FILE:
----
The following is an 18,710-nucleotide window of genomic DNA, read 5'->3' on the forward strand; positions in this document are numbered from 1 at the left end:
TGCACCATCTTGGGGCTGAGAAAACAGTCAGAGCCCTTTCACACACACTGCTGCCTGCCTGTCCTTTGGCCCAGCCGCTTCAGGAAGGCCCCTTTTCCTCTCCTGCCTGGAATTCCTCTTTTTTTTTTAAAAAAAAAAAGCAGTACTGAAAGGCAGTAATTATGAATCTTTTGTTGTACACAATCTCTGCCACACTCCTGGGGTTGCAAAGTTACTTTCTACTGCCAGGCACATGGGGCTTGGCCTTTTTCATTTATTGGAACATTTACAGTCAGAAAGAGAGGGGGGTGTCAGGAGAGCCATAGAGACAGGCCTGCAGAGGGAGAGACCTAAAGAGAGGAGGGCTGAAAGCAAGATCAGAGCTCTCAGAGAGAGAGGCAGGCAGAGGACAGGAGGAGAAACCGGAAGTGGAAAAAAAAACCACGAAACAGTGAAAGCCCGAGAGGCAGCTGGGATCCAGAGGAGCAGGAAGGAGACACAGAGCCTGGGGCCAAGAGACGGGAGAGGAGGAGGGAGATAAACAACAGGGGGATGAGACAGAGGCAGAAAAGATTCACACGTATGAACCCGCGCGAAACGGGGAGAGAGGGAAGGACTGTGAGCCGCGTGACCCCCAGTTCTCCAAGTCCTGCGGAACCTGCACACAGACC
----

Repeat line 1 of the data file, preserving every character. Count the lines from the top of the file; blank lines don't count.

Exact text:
The following is an 18,710-nucleotide window of genomic DNA, read 5'->3' on the forward strand; positions in this document are numbered from 1 at the left end: